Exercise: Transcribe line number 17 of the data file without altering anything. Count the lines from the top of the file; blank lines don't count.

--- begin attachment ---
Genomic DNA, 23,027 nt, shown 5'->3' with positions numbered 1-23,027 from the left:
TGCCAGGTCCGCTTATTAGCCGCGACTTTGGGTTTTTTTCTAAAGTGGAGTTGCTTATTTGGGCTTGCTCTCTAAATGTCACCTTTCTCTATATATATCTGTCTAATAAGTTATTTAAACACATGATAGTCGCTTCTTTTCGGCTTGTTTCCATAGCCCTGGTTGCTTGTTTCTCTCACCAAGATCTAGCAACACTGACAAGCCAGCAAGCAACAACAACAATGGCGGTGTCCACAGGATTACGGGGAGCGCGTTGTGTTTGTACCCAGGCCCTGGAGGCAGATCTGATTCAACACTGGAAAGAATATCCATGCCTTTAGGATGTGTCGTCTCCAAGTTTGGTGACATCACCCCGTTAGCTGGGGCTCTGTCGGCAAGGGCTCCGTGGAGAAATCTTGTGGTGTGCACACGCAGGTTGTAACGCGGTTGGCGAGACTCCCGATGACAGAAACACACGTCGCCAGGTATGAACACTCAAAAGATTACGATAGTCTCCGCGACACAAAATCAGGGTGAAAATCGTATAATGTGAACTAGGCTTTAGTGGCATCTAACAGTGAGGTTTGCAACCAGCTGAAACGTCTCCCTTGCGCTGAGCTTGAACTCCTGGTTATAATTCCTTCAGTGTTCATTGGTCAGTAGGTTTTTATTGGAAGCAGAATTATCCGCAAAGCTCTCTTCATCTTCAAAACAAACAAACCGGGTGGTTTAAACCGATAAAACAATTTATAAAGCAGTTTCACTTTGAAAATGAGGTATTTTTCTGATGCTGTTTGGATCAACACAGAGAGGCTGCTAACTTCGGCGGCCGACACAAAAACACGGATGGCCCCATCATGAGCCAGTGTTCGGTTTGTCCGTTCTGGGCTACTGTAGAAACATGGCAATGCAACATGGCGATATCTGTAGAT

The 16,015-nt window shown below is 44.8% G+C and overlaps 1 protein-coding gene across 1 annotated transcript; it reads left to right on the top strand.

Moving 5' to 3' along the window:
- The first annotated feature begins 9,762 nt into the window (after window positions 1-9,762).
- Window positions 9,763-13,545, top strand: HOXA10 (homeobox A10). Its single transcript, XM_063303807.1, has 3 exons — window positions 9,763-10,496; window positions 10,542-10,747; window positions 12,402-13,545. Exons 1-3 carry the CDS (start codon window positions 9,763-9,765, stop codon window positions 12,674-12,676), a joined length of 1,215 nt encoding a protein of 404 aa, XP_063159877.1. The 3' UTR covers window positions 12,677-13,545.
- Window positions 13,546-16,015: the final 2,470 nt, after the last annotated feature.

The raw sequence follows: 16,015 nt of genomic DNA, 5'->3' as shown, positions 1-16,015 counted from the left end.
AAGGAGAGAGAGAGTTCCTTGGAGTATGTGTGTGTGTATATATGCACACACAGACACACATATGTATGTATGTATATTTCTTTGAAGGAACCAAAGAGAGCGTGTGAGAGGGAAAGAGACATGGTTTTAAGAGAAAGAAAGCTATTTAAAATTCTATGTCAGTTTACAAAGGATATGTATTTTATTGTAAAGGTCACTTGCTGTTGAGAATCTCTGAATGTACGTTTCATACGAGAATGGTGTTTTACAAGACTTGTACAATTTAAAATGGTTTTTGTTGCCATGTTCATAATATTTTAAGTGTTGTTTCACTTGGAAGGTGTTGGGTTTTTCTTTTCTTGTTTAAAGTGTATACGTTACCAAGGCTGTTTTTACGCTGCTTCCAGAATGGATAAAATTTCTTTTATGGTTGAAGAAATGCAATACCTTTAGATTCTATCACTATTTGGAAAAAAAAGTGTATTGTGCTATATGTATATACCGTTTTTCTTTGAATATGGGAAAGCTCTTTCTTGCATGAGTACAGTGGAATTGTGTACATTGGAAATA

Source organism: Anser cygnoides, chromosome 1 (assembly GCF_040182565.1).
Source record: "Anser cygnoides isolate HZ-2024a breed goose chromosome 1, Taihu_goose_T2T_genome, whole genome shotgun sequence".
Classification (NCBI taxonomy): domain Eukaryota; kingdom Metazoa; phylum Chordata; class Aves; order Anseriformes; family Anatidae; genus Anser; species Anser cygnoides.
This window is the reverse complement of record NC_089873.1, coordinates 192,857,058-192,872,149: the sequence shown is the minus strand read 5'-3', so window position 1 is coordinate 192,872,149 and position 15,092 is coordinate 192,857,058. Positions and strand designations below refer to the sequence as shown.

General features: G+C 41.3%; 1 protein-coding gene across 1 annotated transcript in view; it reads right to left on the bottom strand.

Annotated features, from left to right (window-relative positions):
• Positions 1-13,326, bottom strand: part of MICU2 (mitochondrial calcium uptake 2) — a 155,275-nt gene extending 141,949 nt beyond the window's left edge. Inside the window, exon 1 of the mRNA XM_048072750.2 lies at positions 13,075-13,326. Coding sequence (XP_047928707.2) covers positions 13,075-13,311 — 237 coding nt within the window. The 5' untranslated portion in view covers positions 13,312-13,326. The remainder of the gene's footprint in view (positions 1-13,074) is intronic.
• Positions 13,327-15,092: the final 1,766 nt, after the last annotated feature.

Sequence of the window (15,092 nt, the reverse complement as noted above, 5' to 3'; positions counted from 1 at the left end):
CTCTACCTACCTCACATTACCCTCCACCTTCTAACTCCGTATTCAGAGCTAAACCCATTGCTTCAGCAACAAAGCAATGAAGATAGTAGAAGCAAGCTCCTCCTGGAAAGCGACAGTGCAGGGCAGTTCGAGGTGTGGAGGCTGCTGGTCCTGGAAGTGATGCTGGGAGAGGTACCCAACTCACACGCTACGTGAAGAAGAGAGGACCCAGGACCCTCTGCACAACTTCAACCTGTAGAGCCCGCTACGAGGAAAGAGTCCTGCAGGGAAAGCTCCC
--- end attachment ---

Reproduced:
• Positions 13,327-15,092: the final 1,766 nt, after the last annotated feature.